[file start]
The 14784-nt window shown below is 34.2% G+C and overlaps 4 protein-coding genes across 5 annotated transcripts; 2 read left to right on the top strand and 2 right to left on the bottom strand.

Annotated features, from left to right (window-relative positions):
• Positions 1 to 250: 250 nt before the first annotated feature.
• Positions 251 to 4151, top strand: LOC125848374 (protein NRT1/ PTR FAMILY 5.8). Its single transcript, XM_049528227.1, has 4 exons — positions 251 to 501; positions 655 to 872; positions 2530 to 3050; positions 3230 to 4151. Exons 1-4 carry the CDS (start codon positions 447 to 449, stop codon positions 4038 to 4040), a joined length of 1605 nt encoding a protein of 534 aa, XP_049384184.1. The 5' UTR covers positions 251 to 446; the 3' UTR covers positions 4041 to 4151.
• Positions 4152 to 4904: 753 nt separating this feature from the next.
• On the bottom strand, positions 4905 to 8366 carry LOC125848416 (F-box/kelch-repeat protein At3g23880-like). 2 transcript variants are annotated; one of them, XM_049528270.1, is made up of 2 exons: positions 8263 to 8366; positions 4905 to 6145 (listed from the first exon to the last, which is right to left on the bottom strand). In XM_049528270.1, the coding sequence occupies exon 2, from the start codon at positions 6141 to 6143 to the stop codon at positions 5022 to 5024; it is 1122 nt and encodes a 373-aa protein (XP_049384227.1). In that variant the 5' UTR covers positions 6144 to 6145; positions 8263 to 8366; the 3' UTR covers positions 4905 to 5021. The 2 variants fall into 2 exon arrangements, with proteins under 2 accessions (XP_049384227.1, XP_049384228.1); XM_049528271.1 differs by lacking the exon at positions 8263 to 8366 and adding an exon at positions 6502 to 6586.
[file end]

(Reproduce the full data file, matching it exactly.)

The 14784-nt window shown below is 34.2% G+C and overlaps 4 protein-coding genes across 5 annotated transcripts; 2 read left to right on the top strand and 2 right to left on the bottom strand.

Annotated features, from left to right (window-relative positions):
• Positions 1 to 250: 250 nt before the first annotated feature.
• Positions 251 to 4151, top strand: LOC125848374 (protein NRT1/ PTR FAMILY 5.8). Its single transcript, XM_049528227.1, has 4 exons — positions 251 to 501; positions 655 to 872; positions 2530 to 3050; positions 3230 to 4151. Exons 1-4 carry the CDS (start codon positions 447 to 449, stop codon positions 4038 to 4040), a joined length of 1605 nt encoding a protein of 534 aa, XP_049384184.1. The 5' UTR covers positions 251 to 446; the 3' UTR covers positions 4041 to 4151.
• Positions 4152 to 4904: 753 nt separating this feature from the next.
• On the bottom strand, positions 4905 to 8366 carry LOC125848416 (F-box/kelch-repeat protein At3g23880-like). 2 transcript variants are annotated; one of them, XM_049528270.1, is made up of 2 exons: positions 8263 to 8366; positions 4905 to 6145 (listed from the first exon to the last, which is right to left on the bottom strand). In XM_049528270.1, the coding sequence occupies exon 2, from the start codon at positions 6141 to 6143 to the stop codon at positions 5022 to 5024; it is 1122 nt and encodes a 373-aa protein (XP_049384227.1). In that variant the 5' UTR covers positions 6144 to 6145; positions 8263 to 8366; the 3' UTR covers positions 4905 to 5021. The 2 variants fall into 2 exon arrangements, with proteins under 2 accessions (XP_049384227.1, XP_049384228.1); XM_049528271.1 differs by lacking the exon at positions 8263 to 8366 and adding an exon at positions 6502 to 6586.